Now, if this seems to have very little to do with the way politicians talk about such matters, there's a simple reason: most politicians don’t actually know any of this. A recent survey showed 90 per cent of MPs don't even understand where money comes from (they think it's issued by the Royal Mint). In reality, debt is money. If no one owed anyone anything at all there would be no money and the economy would grind to a halt.

But of course debt has to be owed to someone. These charts show who owes what to whom.

The crisis in private debt

Bearing all this in mind, let's look at those diagrams again - keeping our eye particularly on the dark blue that represents household debt. In the first, 2015 version, the OBR duly noted that there was a substantial build-up of household debt in the years leading up to the crash of 2008. This is significant because it was the first time in British history that total household debts were higher than total household savings, and therefore the household sector itself was in deficit territory. (Corporations, at the same time, were raking in enormous profits.) But it also predicted this wouldn't happen again.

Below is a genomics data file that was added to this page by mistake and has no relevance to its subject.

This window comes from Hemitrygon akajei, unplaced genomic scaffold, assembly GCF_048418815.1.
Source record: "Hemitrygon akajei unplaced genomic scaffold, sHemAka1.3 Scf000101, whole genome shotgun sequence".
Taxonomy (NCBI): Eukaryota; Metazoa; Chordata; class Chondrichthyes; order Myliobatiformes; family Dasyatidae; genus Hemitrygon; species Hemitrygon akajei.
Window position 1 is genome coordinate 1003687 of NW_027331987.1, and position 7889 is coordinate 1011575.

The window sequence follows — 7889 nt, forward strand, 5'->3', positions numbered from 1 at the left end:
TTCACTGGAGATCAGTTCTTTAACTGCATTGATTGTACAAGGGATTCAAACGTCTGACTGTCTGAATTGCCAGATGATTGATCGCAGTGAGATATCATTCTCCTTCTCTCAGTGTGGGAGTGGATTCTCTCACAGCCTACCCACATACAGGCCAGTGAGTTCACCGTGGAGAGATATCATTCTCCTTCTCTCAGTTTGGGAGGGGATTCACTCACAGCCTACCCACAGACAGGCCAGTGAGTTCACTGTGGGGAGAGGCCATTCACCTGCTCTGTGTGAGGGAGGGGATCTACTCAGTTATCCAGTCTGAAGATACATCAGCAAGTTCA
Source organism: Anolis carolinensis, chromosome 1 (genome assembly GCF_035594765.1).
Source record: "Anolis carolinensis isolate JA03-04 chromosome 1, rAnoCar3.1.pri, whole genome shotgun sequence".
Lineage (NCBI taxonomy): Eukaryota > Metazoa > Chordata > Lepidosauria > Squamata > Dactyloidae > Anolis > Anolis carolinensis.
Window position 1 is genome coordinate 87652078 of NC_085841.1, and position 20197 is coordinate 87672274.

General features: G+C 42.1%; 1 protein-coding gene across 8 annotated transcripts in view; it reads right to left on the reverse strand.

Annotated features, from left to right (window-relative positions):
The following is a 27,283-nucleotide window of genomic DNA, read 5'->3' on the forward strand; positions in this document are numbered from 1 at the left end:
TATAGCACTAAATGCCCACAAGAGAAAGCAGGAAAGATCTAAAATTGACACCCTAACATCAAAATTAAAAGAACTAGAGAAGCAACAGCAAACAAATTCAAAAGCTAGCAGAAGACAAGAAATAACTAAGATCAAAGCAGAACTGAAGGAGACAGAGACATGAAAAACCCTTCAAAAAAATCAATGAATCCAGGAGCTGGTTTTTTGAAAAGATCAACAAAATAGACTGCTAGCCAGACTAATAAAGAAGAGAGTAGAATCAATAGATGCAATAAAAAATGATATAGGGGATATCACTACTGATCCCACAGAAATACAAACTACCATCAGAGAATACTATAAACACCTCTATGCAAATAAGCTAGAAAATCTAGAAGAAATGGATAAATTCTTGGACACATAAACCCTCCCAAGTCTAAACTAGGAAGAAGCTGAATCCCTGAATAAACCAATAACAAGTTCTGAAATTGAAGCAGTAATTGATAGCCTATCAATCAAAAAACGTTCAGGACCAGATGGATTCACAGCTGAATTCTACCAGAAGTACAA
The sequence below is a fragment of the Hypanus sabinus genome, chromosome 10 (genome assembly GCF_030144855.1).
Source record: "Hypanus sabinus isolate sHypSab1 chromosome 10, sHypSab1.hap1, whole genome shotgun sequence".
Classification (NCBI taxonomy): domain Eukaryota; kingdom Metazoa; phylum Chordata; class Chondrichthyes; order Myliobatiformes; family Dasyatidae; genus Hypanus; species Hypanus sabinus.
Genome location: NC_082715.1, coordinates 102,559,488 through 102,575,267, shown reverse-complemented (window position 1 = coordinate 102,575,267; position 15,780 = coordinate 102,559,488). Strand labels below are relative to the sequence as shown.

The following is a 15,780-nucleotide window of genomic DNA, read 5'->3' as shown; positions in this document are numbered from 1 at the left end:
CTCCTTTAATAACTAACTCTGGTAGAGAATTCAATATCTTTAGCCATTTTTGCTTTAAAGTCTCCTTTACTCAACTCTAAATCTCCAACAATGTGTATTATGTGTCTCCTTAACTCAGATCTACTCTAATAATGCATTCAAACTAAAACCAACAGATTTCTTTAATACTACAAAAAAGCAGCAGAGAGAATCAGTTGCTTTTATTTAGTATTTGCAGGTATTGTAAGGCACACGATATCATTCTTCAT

True, the OBR observed, austerity and the reduction of government deficits meant private debt levels would have to go up. However, the OBR economists insisted this wouldn't be a problem because the burden would fall not on households but on corporations. Business-friendly Tory policies would, they insisted, inspire a boom in corporate expansion, which would mean frenzied corporate borrowing (that huge red bulge below the line in the first diagram, which was supposed to eventually replace government deficits entirely). Ordinary households would have little or nothing to worry about.

This was total fantasy. No such frenzied boom took place.